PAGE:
Employment also fell in the electrical equipment and appliance sector, where the administration has hailed the jobs created thanks to its tariffs on imported washing machines. Makers of industrial machinery -- many of whom rely on imported parts or are paying more for steel and aluminum than they used to -- employed 2,700 fewer people in April than they did in March.
Monthly data can be volatile and the overall picture for U.S. manufacturing jobs remains strong. Since Trump took office in January 2017, the manufacturing sector has added 470,000 jobs, employing 12.8 million people in April, according to the data released Friday.
But plenty of companies and economists remain concerned the costs of Trump's trade wars are piling up and risk dragging on growth as time goes on.
Matt Arnold, a machinery and industrials analyst at Edward Jones & Co. in St. Louis, says part of the story reflected in the April jobs data is the uncertainty that has accompanied the trade wars and the impact on investment.
"There's some demand destruction taking place based on hesitance by management teams to make large scale capital investment decisions as they wait for more complete information on what the rules of the game are going to be," he said. And the affected decisions include investing in people.
Companies like General Motors Co. and Caterpillar Inc. have complained about the cost of tariffs on steel, which were imposed under Section 232 of the Trade Expansion Act of 1962. GM has said tariffs are costing it $1 billion a year while Caterpillar said Thursday that it expected its cost from tariffs to be $250 million to $350 million this year.
"It's our impression that manufacturing has been victim of Section 232 and that could explain the reduction in jobs," said Timna Tanners, a steel analyst at Bank of America Merrill Lynch. "It's also our impression that steel consumption has been declining over the years and Section 232 could contribute further to that decline."
The jobs created by tariffs come at a high cost. One recent study found the 1,800 jobs created as a result of Trump's washing-machine tariffs each cost consumers $815,000 a year.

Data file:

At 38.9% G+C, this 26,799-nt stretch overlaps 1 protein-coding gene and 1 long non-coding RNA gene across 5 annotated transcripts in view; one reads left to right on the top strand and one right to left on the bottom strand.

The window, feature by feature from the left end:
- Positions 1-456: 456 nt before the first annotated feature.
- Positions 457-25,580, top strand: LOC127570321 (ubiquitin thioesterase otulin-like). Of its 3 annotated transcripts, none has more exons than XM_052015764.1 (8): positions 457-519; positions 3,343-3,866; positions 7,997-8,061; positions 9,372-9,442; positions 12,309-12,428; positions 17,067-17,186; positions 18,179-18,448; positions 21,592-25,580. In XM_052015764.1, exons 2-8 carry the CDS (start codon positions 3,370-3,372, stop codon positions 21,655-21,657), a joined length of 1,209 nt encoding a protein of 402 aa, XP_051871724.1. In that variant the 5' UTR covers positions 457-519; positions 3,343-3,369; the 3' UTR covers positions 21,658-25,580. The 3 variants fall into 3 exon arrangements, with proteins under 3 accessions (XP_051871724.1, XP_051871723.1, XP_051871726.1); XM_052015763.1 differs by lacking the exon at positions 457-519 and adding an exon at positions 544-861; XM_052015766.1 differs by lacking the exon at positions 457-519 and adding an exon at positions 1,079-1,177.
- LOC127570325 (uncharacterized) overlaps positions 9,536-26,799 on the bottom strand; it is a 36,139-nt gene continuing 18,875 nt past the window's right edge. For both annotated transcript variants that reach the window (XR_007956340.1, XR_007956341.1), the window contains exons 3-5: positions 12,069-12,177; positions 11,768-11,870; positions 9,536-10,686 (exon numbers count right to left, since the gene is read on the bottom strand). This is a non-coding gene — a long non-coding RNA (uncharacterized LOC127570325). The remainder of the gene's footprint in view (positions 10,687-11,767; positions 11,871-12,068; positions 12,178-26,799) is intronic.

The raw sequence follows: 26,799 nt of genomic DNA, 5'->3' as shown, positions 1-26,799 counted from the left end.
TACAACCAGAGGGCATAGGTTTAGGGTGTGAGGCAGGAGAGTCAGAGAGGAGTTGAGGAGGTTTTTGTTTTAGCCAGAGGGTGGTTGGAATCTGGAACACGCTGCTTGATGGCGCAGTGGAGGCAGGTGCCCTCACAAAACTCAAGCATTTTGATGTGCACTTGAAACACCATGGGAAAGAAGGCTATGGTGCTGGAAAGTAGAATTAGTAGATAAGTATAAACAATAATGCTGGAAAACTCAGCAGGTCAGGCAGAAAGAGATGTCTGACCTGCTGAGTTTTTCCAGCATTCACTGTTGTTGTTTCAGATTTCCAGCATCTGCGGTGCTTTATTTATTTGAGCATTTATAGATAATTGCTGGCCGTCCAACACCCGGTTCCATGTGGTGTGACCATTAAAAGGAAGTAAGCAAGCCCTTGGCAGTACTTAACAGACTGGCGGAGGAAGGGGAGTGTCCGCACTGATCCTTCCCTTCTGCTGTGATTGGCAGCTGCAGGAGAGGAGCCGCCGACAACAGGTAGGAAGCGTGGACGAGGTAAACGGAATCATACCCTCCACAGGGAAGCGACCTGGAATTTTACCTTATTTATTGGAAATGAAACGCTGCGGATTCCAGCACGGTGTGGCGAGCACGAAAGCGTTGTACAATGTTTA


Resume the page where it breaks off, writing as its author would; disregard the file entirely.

Benefits also tend to be short-lived, said Mary Lovely, an economist at Syracuse University. Any shift in demand to domestic producers leads to a one-time bump in employment. "And that's it," Lovely said. "They are not going to keep growing."
Advocates of tariffs dispute that. They argue the broader costs are both digestible for an economy like that of the U.S. that is doing well and worth it as they help protect important elements of a country's industrial base from unfair foreign competition and encourage domestic investment.
The trade wars are, of course, only one piece of the puzzle. Fears about their impact on global growth come alongside the U.S. economy's already prolonged recovery.
"Employers don't want to go out and dramatically increase their workforce or add brick-and-mortar capacity at this point in the cycle," said Larry De Maria, a machinery and industrials analyst at William Blair & Co. "They're probably more inclined to invest in automation instead of dramatically increase labor."
Information for this article was contributed by Christopher Rugaber of The Associated Press and by Shawn Donnan and Joe Deaux of Bloomberg News.
Business on 05/08/2019
Print Headline: 7.5 million open jobs advertised in March